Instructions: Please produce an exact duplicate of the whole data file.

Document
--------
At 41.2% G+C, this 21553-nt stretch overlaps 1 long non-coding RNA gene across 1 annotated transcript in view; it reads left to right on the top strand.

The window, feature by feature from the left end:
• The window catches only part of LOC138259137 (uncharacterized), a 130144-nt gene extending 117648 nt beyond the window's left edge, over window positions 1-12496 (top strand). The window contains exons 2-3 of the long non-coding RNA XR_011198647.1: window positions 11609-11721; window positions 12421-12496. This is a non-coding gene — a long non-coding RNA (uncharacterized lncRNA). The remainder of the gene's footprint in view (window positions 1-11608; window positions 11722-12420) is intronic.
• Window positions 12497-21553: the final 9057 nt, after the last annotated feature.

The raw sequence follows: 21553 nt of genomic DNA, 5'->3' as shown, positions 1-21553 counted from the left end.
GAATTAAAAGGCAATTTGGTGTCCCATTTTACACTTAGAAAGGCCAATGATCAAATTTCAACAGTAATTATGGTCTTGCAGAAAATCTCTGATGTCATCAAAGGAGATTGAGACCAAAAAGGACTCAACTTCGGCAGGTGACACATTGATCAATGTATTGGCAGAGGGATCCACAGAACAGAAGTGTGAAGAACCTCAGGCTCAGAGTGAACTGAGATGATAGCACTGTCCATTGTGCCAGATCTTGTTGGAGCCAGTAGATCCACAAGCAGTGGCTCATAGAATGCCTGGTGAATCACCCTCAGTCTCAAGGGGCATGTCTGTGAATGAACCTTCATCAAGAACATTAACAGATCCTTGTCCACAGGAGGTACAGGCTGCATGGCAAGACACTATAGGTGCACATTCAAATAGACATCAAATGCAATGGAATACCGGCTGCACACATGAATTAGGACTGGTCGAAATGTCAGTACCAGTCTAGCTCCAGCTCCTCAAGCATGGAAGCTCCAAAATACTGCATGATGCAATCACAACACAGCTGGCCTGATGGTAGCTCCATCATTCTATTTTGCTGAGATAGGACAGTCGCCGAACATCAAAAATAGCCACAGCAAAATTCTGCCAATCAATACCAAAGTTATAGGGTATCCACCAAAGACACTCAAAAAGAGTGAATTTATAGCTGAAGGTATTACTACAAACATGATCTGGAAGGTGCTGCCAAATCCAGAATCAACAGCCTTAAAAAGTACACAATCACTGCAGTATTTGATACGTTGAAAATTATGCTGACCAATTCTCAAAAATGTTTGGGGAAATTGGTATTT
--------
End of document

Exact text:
At 41.2% G+C, this 21553-nt stretch overlaps 1 long non-coding RNA gene across 1 annotated transcript in view; it reads left to right on the top strand.

The window, feature by feature from the left end:
• The window catches only part of LOC138259137 (uncharacterized), a 130144-nt gene extending 117648 nt beyond the window's left edge, over window positions 1-12496 (top strand). The window contains exons 2-3 of the long non-coding RNA XR_011198647.1: window positions 11609-11721; window positions 12421-12496. This is a non-coding gene — a long non-coding RNA (uncharacterized lncRNA). The remainder of the gene's footprint in view (window positions 1-11608; window positions 11722-12420) is intronic.
• Window positions 12497-21553: the final 9057 nt, after the last annotated feature.

The raw sequence follows: 21553 nt of genomic DNA, 5'->3' as shown, positions 1-21553 counted from the left end.
GAATTAAAAGGCAATTTGGTGTCCCATTTTACACTTAGAAAGGCCAATGATCAAATTTCAACAGTAATTATGGTCTTGCAGAAAATCTCTGATGTCATCAAAGGAGATTGAGACCAAAAAGGACTCAACTTCGGCAGGTGACACATTGATCAATGTATTGGCAGAGGGATCCACAGAACAGAAGTGTGAAGAACCTCAGGCTCAGAGTGAACTGAGATGATAGCACTGTCCATTGTGCCAGATCTTGTTGGAGCCAGTAGATCCACAAGCAGTGGCTCATAGAATGCCTGGTGAATCACCCTCAGTCTCAAGGGGCATGTCTGTGAATGAACCTTCATCAAGAACATTAACAGATCCTTGTCCACAGGAGGTACAGGCTGCATGGCAAGACACTATAGGTGCACATTCAAATAGACATCAAATGCAATGGAATACCGGCTGCACACATGAATTAGGACTGGTCGAAATGTCAGTACCAGTCTAGCTCCAGCTCCTCAAGCATGGAAGCTCCAAAATACTGCATGATGCAATCACAACACAGCTGGCCTGATGGTAGCTCCATCATTCTATTTTGCTGAGATAGGACAGTCGCCGAACATCAAAAATAGCCACAGCAAAATTCTGCCAATCAATACCAAAGTTATAGGGTATCCACCAAAGACACTCAAAAAGAGTGAATTTATAGCTGAAGGTATTACTACAAACATGATCTGGAAGGTGCTGCCAAATCCAGAATCAACAGCCTTAAAAAGTACACAATCACTGCAGTATTTGATACGTTGAAAATTATGCTGACCAATTCTCAAAAATGTTTGGGGAAATTGGTATTT